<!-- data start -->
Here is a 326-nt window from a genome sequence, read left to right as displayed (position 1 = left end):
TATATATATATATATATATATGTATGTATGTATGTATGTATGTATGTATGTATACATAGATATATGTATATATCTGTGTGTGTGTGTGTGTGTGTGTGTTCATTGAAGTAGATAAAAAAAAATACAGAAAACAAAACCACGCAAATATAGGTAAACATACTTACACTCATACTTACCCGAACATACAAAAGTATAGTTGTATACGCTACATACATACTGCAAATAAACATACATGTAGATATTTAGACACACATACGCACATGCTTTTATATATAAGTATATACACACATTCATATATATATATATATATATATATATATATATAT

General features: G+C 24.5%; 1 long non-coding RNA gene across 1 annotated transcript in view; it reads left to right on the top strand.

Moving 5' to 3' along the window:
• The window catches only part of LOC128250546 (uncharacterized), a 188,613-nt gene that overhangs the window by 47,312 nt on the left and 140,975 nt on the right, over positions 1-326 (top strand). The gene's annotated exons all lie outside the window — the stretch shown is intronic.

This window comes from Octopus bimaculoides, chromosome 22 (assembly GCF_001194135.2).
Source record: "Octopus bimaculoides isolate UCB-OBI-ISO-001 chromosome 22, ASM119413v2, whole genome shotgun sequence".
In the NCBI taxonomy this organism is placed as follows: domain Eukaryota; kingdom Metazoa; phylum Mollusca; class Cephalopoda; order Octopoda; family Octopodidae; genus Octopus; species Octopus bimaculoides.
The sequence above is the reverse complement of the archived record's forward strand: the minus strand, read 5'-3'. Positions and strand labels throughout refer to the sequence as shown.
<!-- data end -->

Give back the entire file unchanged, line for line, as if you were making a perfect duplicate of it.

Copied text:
Here is a 326-nt window from a genome sequence, read left to right as displayed (position 1 = left end):
TATATATATATATATATATATGTATGTATGTATGTATGTATGTATGTATGTATACATAGATATATGTATATATCTGTGTGTGTGTGTGTGTGTGTGTGTTCATTGAAGTAGATAAAAAAAAATACAGAAAACAAAACCACGCAAATATAGGTAAACATACTTACACTCATACTTACCCGAACATACAAAAGTATAGTTGTATACGCTACATACATACTGCAAATAAACATACATGTAGATATTTAGACACACATACGCACATGCTTTTATATATAAGTATATACACACATTCATATATATATATATATATATATATATATATATAT

General features: G+C 24.5%; 1 long non-coding RNA gene across 1 annotated transcript in view; it reads left to right on the top strand.

Moving 5' to 3' along the window:
• The window catches only part of LOC128250546 (uncharacterized), a 188,613-nt gene that overhangs the window by 47,312 nt on the left and 140,975 nt on the right, over positions 1-326 (top strand). The gene's annotated exons all lie outside the window — the stretch shown is intronic.

This window comes from Octopus bimaculoides, chromosome 22 (assembly GCF_001194135.2).
Source record: "Octopus bimaculoides isolate UCB-OBI-ISO-001 chromosome 22, ASM119413v2, whole genome shotgun sequence".
In the NCBI taxonomy this organism is placed as follows: domain Eukaryota; kingdom Metazoa; phylum Mollusca; class Cephalopoda; order Octopoda; family Octopodidae; genus Octopus; species Octopus bimaculoides.
The sequence above is the reverse complement of the archived record's forward strand: the minus strand, read 5'-3'. Positions and strand labels throughout refer to the sequence as shown.